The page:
While themes and characters remain similar across both films, 2049 does what science fiction does best and relates those themes and its world to our own. Whereas 2019 Los Angeles seemed owned by Japanese corporations, 2049 Los Angeles shows more Russian influences across its new world. The ecological devastation of the first film has also been updated to reflect our growing environmental anxieties. A giant sea wall now protects Los Angeles from the rising ocean water that threatens to destroy the city. The “farmland” outside of the city is a desert wasteland where farmers grow grubs for protein and a dead tree is the only signifier that nature had ever existed. A junk yard the size of a city stretches out for miles and miles, a home to many of the children abandoned in a world where replicants are slowly but surely replacing the entire human race. Make no mistake—2049 is a dark and brooding film. And well it should be. 

The idea of maintaining humanity in a society gone infertile—a theme from the first film which becomes the lynchpin of the sequel—is more important than ever before. Technology has been updated to showcase this film in 2049 as well, with the introduction of K’s virtual home assistant—a sexualized holographic version of Alexa called “Joi”—which he attempts to help become more “real” by releasing from her virtual restraints and carrying her around with him in the real world. This version of home life—an android trying to play house with a virtual intelligence—is a concept that ties nicely into the idea of the first movie. It also teases us with the threat of how artificial intelligence may look in a future where humanity is no longer reserved for humans alone.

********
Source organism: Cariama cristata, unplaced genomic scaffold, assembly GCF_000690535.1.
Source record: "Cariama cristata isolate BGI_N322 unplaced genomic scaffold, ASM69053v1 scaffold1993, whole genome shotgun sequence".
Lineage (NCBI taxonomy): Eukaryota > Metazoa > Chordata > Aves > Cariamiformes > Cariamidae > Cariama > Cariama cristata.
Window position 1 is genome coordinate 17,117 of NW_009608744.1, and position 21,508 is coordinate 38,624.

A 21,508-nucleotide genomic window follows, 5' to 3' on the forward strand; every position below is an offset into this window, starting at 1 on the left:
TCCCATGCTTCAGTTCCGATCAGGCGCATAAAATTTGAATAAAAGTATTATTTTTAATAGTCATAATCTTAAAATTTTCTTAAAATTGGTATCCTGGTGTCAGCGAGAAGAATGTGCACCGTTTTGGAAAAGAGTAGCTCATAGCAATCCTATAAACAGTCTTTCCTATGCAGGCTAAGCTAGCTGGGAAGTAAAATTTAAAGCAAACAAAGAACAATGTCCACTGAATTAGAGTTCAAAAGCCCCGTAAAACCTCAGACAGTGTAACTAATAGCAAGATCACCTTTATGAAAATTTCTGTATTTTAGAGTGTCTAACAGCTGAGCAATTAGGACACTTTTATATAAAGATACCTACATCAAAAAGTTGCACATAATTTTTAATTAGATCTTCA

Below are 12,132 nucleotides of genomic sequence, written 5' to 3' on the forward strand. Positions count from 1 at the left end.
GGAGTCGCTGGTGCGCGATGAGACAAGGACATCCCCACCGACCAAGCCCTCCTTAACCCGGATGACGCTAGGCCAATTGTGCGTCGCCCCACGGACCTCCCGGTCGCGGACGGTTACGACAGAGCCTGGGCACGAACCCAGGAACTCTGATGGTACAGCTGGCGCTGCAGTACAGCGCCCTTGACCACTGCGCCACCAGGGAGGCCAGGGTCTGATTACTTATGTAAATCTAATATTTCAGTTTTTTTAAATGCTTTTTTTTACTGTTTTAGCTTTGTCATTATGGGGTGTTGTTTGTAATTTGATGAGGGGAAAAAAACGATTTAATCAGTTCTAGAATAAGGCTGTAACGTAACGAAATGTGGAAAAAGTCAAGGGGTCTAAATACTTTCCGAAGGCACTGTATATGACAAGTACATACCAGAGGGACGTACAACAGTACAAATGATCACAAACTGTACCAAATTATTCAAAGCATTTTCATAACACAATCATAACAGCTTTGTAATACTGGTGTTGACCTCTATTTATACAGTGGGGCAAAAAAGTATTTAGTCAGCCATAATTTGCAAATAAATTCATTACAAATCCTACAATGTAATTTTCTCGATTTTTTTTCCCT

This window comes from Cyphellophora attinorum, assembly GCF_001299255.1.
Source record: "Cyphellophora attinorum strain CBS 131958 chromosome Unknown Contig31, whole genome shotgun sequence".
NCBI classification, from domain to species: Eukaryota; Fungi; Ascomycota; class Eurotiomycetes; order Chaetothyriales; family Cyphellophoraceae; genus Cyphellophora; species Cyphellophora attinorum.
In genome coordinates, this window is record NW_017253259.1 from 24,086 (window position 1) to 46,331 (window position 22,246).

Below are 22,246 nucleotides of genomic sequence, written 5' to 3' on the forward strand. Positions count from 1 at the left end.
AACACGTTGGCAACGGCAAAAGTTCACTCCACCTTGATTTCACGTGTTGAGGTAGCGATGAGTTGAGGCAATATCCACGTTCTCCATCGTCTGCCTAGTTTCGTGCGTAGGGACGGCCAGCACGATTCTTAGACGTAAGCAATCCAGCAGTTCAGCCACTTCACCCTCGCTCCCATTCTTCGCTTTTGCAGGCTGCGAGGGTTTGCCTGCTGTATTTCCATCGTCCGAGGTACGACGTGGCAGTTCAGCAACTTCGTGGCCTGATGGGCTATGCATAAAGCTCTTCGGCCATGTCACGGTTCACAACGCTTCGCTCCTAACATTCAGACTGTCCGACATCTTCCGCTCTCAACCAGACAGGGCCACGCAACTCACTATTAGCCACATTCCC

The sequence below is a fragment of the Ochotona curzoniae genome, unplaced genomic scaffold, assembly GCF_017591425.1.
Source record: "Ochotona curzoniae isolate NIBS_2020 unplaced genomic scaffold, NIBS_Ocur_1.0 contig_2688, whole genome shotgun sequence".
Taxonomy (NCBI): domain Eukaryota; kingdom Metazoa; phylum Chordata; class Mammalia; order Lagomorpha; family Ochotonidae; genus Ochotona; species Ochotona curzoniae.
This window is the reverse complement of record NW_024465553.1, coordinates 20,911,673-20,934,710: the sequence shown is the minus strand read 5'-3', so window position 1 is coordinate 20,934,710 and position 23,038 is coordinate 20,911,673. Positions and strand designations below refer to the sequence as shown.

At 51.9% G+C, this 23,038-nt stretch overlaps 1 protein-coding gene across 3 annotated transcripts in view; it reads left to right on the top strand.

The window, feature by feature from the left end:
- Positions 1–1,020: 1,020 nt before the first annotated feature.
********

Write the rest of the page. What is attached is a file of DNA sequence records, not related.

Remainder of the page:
When I re-watched Blade Runner with 2049 in mind, I thought again of that opening shot of the eyeball. Eyes are a recurring motif in both films. In 2049, the first replicant we meet, one of the new models that can now age, must put on glasses to see correctly. Jared Leto’s evil corporate deity is blind, and can only see through odd floating technology stones that see for him. Another replicant is missing a single eye. One character can tell a memory presented to him in the flesh is counterfeit by the fact that the creation has the wrong eye color.


The reason eyes are so important in this world of implanted memories is that while the eyes may record the human experience for us, the brain can counterfeit those images at any time. They can reflect false programming. When I re-watched Blade Runner after 2049, I learned that my memory of that opening shot was actually incorrect—the first shot of Blade Runner isn’t an eye at all, but the cityscape of Los Angeles. My memory had been counterfeited by my own nostalgia. How many other memories of my own have fallen victim to this same trap? How much of my perceived and remembered reality has been false this entire time? 

Maybe the first step in uncovering your real reality is looking at which programs have been running false images through your memory. Then again—maybe it’s better not to know such glitches in reality exist. Doubt in your own experiences, your own realities, may simply result in an existential crisis your programming is not equipped to handle. Nostalgia—however false it may be—could be the better option. Maybe in the end it’s really best to just keep telling yourself, “I know what’s real—I know what’s real.”